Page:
New Zealand might not be the first country to come to mind when considering literary censorship. But its long, ongoing tradition of highly organized censorship throws up interesting questions around responsibility, taste, and expression.
Under the country’s current classification system, a publication is declared objectionable (effectively banned) if it’s considered to promote either extreme violence or certain sexual acts: coercion, exploitation of children, bestiality, necrophilia, use of urine, or use of excrement.
Other criteria can be applied on a case-by-case basis, including age restriction in the case of “highly offensive language.” In practice these ad hoc restrictions often apply to books intended for young readers.
In 2015, Ted Dawe’s young adult novel Into the River was placed under an interim restriction order by the President of the Film and Literature Board of Review, which prevented its distribution until further consideration. According to PEN America, New Zealand only publishes about 20 YA novels a year, so there was no hiding this. Into the River follows a Māori boy who leaves his rural area to attend a boarding school with complicated social and sexual dynamics. A Christian advocacy group objected to these themes.
New Zealand also restricted Philip Nitschke’s The Peaceful Pill Handbook, which describes various euthanasia methods, for nearly a year, beginning in 2007. The book was criticized for discussing illegal acts. The chief censor of the Office of Film and Literature Classification ultimately allowed it to be sold to adults after certain pages were redacted.
The current chief censor, David Shanks, has called himself “the last censor in the western world.” He’s described how challenging it is to be continually exposed to violent and abusive material, and the need to be sensitive to common local concerns (such as suicide) and not necessarily the type of content that causes offense in other countries (such as profanity and nudity in the U.S.).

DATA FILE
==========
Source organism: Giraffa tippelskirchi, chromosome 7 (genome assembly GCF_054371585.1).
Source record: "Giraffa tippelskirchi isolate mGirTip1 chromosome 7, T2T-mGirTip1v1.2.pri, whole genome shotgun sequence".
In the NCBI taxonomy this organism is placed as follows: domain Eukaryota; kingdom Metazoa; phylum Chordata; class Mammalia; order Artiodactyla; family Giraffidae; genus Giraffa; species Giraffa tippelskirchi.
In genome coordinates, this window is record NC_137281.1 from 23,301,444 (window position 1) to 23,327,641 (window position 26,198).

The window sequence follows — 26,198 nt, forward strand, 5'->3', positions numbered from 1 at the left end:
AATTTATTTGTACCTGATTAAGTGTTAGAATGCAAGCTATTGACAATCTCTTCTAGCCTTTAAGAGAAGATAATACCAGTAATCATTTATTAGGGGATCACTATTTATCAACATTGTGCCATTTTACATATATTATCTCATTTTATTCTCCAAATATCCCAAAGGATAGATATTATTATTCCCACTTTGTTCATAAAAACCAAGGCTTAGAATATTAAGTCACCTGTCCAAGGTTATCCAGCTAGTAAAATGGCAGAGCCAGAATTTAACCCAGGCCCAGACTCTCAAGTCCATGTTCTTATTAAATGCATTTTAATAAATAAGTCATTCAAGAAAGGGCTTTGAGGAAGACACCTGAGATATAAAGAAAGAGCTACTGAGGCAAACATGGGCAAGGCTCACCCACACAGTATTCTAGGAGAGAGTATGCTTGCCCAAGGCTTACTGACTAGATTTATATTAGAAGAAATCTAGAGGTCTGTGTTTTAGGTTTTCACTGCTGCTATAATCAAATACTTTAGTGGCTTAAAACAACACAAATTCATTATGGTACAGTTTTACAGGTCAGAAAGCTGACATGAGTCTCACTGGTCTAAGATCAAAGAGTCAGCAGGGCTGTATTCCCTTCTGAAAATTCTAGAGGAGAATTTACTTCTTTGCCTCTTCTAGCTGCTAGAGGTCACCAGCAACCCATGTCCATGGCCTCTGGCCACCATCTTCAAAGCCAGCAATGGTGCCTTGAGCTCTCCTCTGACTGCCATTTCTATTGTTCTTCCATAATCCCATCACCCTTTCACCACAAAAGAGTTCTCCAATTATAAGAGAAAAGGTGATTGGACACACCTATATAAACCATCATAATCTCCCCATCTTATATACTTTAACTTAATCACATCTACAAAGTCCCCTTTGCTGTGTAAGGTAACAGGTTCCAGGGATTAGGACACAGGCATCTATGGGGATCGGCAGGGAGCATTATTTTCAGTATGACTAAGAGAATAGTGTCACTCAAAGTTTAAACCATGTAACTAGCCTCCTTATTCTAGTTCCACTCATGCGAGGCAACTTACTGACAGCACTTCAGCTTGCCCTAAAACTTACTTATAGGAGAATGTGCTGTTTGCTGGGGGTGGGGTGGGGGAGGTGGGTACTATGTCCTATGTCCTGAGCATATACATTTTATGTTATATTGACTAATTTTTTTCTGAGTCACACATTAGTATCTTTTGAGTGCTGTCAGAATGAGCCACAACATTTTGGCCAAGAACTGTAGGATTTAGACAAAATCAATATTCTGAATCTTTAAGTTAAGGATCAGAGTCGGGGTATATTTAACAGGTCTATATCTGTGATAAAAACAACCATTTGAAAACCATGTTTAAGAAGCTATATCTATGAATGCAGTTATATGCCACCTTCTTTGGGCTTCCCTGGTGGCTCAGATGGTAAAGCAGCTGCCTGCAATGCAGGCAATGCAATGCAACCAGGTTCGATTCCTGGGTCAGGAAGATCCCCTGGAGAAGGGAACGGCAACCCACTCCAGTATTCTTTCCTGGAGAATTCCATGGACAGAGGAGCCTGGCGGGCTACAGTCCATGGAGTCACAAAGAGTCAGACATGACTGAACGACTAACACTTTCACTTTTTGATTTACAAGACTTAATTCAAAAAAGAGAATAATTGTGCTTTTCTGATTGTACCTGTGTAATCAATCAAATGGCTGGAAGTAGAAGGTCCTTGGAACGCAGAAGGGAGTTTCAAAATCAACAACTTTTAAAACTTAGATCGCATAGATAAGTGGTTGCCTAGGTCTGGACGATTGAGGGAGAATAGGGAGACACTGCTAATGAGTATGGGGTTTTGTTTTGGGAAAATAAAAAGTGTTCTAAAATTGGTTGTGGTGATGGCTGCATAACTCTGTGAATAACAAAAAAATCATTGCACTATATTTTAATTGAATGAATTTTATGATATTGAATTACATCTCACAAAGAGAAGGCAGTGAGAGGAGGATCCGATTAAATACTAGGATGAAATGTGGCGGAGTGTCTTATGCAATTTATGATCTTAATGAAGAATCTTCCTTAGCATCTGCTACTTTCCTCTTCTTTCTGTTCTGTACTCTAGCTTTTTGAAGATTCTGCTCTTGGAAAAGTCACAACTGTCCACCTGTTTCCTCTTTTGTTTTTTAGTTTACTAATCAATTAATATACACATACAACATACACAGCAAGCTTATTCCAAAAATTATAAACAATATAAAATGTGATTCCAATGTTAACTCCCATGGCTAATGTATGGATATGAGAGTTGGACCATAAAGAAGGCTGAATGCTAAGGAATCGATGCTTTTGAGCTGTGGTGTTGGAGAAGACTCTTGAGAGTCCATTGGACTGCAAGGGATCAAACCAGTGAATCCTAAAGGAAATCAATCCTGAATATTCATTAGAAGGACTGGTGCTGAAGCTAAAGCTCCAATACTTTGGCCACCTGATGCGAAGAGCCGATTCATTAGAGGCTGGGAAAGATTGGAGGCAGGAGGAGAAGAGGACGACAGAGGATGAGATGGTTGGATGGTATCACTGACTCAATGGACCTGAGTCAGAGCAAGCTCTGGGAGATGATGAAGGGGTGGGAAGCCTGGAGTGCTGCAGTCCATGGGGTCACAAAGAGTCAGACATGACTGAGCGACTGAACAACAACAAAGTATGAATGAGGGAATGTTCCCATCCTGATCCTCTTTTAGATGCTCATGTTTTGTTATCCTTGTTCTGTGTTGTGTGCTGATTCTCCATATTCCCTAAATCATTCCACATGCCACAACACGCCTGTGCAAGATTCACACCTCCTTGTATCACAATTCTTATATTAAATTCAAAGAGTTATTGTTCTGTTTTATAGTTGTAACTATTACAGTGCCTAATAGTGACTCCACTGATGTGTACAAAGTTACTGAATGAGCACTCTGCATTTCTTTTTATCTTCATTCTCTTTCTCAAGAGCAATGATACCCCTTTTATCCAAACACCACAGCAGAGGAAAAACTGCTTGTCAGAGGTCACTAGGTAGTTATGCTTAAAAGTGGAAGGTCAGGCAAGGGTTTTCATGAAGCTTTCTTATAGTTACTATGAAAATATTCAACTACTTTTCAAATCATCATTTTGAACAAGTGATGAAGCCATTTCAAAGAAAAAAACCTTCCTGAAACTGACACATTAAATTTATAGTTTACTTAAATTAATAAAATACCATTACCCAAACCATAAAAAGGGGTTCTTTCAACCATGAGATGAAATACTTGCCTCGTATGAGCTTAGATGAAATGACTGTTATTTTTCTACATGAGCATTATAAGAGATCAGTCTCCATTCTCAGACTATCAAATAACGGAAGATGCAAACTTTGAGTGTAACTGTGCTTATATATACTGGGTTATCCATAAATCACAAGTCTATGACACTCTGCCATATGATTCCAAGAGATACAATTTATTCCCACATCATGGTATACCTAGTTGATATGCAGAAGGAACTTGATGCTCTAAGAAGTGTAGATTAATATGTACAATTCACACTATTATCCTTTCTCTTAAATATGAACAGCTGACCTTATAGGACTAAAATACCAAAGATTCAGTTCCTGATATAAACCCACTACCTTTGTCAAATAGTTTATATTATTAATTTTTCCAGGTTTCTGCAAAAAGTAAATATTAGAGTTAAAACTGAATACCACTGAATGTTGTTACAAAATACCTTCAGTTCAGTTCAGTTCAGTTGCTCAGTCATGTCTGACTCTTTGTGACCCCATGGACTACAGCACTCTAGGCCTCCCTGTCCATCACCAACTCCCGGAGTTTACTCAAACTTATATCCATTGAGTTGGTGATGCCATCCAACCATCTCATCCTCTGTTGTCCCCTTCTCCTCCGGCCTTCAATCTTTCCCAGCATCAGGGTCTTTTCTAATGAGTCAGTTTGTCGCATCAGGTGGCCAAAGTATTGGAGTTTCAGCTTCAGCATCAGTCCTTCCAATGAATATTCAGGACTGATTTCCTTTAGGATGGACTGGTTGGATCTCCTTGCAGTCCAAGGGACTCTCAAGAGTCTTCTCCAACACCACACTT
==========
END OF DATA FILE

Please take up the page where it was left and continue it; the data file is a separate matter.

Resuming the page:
Shanks’s decision that has garnered the most attention was the ban on possessing or sharing the manifesto of the gunman who killed 51 people at two Christchurch mosques in March 2019. Shanks declared that this hate-spewing document went beyond (legally protected) hate speech, as it was designed to perpetuate terrorism. The New Zealand ban didn’t extend to countries such as Ukraine, where the manifesto was printed and sold.
In general, the well-organized Register of Classification Decisions allows users to search restricted material. According to this database, in the last decade only a handful of books have been declared objectionable. These decisions were mostly due to sexual content involving children, although several drug handbooks have also been banned. More common are age limitations. Hubert Selby Jr.’s Last Exit to Brooklyn was restricted to 16+ (with an acknowledgment of its literary quality), while Melinda Gebbie and Alan Moore’s Lost Girls was restricted to 18+.
As for books that were complained about but failed to meet the censor’s bar for restriction: Parents with fraying nerves may be relieved to learn that Go the Fuck to Sleep was okayed.
And the censor’s description of Kate & Wills up the Aisle: A Right Royal Fairy Tale is delightfully dry: “It includes mildly sexual depictions as part of an irreverent satire…The satire degrades its subjects, but not to an extent or degree, or in a manner, that is likely to be injurious. The book’s cover bears an image of the Prince in uniform romantically crowning the Duchess, who wears lingerie…The book’s satire is likely to be offensive to some readers who are drawn to the book and expecting more conventional coverage on the British Monarchy.” The censor didn’t restrict Kate & Wills up the Aisle, but did recommend that distributors stick warning labels on it for the sake of royalty-lovers who don’t love humorous royalty-lovin’.